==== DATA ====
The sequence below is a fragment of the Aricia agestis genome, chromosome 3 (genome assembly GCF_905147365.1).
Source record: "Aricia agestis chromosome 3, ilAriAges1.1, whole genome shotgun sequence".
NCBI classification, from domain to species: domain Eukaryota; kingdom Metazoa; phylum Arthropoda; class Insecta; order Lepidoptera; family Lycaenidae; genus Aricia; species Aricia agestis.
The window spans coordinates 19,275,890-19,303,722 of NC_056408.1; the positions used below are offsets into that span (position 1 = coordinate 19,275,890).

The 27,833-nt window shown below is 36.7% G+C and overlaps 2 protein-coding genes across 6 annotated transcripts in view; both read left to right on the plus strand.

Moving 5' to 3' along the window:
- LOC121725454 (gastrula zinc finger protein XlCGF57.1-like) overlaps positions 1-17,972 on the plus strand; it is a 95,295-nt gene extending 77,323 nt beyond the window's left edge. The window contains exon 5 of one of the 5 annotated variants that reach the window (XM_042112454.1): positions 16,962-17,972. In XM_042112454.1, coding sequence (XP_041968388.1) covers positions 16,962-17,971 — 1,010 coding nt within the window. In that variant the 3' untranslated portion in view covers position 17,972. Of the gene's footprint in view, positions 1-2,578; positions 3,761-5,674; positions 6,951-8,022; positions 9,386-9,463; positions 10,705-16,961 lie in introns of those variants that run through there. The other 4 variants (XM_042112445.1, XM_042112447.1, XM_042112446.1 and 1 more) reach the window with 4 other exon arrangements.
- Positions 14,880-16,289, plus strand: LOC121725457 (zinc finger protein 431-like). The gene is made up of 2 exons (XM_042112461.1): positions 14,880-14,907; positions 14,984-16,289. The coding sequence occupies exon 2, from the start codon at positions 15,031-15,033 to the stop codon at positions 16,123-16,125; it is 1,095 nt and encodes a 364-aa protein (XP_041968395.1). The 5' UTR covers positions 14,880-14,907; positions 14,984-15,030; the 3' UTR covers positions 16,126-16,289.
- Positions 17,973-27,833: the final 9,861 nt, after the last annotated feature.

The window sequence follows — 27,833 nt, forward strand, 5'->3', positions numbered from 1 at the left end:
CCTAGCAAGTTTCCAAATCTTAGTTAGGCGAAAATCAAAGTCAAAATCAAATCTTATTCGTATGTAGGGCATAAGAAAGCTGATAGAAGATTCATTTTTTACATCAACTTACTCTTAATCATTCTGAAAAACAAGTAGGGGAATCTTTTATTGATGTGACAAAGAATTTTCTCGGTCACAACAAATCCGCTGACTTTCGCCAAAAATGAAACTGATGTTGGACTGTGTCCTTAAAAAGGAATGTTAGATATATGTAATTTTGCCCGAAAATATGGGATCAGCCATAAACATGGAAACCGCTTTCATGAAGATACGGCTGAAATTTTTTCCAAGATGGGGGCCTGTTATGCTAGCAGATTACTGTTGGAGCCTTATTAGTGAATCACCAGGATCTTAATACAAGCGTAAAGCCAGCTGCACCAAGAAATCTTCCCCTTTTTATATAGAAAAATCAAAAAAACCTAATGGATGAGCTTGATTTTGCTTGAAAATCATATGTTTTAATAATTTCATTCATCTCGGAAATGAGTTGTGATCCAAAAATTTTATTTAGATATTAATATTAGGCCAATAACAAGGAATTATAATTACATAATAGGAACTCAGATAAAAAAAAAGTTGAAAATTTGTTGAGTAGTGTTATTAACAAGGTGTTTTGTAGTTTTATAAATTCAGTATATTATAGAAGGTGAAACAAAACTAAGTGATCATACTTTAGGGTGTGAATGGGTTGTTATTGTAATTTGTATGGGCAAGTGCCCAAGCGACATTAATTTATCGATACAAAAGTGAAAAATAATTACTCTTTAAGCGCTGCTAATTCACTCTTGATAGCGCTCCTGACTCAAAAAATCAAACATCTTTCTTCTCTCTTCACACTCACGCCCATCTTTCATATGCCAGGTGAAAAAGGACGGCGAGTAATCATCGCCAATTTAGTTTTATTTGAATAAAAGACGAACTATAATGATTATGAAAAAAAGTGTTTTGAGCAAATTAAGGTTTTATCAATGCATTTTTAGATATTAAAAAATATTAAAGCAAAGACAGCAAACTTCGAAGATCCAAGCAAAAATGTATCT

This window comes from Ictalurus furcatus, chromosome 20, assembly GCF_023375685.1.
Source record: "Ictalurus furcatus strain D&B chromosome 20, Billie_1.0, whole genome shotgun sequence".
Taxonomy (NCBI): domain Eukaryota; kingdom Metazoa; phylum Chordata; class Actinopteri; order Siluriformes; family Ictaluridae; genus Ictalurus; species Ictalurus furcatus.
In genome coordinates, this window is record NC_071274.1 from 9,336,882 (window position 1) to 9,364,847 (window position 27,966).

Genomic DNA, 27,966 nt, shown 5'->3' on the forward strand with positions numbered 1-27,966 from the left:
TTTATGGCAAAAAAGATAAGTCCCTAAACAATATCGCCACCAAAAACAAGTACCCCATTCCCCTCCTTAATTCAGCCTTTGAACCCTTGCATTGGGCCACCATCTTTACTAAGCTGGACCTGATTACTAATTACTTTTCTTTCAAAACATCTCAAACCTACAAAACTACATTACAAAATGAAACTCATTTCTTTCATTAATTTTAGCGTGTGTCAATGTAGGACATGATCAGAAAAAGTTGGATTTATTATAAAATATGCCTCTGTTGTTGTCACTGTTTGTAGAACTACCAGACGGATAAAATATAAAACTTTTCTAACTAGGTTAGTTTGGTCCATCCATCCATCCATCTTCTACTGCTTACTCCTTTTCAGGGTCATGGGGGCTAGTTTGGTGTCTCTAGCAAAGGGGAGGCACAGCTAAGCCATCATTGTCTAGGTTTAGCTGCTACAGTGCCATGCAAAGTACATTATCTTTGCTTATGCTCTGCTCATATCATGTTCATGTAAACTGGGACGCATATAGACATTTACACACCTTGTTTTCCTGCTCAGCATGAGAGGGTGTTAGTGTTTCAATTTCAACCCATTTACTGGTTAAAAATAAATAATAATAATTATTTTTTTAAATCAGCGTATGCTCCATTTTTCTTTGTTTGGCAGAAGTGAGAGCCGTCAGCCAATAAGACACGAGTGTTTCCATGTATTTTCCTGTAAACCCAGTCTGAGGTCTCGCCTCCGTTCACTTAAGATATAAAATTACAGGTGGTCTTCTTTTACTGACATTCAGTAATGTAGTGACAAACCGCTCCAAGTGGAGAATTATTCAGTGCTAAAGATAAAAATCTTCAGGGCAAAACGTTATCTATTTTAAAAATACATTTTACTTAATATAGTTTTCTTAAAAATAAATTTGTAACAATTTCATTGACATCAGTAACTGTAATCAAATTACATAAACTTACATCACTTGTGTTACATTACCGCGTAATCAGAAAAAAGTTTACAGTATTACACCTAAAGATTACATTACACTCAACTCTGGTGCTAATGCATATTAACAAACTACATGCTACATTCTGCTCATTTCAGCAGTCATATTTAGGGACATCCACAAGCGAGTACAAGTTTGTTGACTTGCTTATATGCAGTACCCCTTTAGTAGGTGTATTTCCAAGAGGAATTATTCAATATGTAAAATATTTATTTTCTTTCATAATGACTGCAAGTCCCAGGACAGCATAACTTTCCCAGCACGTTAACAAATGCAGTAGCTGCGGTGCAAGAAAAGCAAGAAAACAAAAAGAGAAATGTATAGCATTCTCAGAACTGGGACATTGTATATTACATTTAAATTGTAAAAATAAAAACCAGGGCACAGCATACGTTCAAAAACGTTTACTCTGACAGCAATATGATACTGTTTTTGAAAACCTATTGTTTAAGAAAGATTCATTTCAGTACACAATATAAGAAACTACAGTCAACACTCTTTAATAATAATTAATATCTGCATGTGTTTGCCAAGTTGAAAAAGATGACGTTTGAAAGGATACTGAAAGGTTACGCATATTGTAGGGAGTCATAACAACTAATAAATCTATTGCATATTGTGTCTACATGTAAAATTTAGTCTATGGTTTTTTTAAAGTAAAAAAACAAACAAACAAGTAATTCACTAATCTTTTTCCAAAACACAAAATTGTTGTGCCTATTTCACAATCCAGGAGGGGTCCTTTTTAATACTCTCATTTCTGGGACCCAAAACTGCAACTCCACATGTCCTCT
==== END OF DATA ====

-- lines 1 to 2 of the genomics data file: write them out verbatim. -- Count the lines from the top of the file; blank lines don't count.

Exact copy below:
The sequence below is a fragment of the Aricia agestis genome, chromosome 3 (genome assembly GCF_905147365.1).
Source record: "Aricia agestis chromosome 3, ilAriAges1.1, whole genome shotgun sequence".